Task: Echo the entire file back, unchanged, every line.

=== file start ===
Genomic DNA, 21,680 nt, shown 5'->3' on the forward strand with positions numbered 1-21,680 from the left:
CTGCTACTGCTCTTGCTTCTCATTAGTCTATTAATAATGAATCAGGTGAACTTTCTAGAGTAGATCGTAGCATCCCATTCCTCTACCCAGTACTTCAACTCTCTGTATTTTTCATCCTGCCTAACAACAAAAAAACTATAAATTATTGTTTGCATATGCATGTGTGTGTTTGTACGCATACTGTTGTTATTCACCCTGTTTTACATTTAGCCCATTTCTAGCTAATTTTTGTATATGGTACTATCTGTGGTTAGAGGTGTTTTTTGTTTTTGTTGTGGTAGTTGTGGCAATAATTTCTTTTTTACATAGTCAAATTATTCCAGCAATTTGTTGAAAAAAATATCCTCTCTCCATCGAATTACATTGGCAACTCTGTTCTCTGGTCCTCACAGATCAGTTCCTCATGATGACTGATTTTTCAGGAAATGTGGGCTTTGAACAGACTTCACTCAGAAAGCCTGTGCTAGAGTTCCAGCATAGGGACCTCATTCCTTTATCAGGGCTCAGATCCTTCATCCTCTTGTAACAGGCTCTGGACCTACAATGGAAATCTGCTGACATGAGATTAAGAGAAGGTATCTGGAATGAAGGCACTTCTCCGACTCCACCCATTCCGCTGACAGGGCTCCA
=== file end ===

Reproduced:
Genomic DNA, 21,680 nt, shown 5'->3' on the forward strand with positions numbered 1-21,680 from the left:
CTGCTACTGCTCTTGCTTCTCATTAGTCTATTAATAATGAATCAGGTGAACTTTCTAGAGTAGATCGTAGCATCCCATTCCTCTACCCAGTACTTCAACTCTCTGTATTTTTCATCCTGCCTAACAACAAAAAAACTATAAATTATTGTTTGCATATGCATGTGTGTGTTTGTACGCATACTGTTGTTATTCACCCTGTTTTACATTTAGCCCATTTCTAGCTAATTTTTGTATATGGTACTATCTGTGGTTAGAGGTGTTTTTTGTTTTTGTTGTGGTAGTTGTGGCAATAATTTCTTTTTTACATAGTCAAATTATTCCAGCAATTTGTTGAAAAAAATATCCTCTCTCCATCGAATTACATTGGCAACTCTGTTCTCTGGTCCTCACAGATCAGTTCCTCATGATGACTGATTTTTCAGGAAATGTGGGCTTTGAACAGACTTCACTCAGAAAGCCTGTGCTAGAGTTCCAGCATAGGGACCTCATTCCTTTATCAGGGCTCAGATCCTTCATCCTCTTGTAACAGGCTCTGGACCTACAATGGAAATCTGCTGACATGAGATTAAGAGAAGGTATCTGGAATGAAGGCACTTCTCCGACTCCACCCATTCCGCTGACAGGGCTCCA